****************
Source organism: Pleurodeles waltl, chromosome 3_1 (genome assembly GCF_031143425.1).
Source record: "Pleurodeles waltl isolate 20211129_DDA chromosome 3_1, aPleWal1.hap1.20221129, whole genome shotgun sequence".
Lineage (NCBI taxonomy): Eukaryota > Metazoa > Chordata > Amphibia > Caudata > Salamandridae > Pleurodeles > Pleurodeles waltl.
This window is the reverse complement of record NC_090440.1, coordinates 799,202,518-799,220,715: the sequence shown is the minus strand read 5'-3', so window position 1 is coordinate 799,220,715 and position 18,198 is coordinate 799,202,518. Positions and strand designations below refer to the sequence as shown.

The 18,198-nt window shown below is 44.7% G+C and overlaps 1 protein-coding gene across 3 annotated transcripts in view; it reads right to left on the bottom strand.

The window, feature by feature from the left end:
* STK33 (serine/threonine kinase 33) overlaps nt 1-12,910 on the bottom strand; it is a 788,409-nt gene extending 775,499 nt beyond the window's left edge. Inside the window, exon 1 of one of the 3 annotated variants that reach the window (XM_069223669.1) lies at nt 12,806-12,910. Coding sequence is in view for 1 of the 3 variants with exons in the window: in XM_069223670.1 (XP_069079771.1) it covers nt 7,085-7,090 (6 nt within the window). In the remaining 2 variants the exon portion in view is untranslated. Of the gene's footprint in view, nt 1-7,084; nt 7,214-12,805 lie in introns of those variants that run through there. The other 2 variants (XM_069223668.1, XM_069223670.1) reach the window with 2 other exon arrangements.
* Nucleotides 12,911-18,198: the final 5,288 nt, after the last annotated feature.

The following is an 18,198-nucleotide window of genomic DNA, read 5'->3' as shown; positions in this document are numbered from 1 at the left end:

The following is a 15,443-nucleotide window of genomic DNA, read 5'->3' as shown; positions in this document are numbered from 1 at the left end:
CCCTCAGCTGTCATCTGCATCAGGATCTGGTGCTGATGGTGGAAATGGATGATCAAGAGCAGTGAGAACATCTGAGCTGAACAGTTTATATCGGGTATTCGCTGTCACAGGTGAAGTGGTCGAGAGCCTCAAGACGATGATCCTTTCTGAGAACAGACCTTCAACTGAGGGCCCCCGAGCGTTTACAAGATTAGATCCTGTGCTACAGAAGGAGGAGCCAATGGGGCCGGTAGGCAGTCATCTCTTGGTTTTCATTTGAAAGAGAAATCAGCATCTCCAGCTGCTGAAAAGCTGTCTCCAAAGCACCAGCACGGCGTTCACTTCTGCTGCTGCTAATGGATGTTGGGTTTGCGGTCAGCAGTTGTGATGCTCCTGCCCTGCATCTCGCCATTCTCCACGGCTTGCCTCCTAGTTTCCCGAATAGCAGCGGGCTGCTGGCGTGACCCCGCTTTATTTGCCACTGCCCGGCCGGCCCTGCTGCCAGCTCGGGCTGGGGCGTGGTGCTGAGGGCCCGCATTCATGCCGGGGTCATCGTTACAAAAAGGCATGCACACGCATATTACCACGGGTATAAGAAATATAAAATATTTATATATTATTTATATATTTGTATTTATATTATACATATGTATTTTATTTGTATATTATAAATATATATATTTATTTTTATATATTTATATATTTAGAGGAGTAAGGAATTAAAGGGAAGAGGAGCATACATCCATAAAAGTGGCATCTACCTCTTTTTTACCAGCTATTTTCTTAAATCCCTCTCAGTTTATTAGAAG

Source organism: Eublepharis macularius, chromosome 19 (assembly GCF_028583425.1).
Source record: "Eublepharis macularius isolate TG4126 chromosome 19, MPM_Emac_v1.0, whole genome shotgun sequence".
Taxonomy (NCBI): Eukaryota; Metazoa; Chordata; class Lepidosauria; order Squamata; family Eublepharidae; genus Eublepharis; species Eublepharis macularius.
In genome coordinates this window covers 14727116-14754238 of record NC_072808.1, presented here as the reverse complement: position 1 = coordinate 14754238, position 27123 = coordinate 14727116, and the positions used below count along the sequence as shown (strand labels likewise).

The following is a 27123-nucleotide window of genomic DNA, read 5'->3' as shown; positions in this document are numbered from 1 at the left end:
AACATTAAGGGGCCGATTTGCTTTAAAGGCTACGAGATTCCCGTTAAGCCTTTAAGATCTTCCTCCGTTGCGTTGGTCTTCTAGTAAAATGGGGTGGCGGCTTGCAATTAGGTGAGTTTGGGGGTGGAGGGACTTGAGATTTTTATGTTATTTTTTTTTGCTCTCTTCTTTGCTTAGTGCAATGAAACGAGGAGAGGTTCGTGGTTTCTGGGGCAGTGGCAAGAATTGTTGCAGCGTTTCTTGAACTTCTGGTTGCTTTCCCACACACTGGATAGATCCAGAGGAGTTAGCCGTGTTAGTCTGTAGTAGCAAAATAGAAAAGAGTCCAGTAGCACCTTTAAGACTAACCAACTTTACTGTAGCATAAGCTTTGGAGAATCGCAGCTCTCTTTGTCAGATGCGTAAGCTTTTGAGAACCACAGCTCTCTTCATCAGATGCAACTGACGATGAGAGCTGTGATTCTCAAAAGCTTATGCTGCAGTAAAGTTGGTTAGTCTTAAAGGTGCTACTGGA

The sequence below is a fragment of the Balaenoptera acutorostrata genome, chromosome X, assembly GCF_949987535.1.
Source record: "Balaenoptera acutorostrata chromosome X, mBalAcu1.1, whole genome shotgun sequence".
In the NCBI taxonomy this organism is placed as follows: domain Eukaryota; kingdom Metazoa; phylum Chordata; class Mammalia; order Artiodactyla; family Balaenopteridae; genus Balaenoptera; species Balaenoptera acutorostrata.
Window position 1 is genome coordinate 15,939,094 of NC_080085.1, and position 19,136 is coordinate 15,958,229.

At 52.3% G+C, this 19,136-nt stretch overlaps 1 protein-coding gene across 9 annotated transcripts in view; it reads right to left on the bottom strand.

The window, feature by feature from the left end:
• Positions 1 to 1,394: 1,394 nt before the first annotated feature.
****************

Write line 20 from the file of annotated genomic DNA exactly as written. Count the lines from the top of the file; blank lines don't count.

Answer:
In the NCBI taxonomy this organism is placed as follows: domain Eukaryota; kingdom Metazoa; phylum Chordata; class Mammalia; order Artiodactyla; family Balaenopteridae; genus Balaenoptera; species Balaenoptera acutorostrata.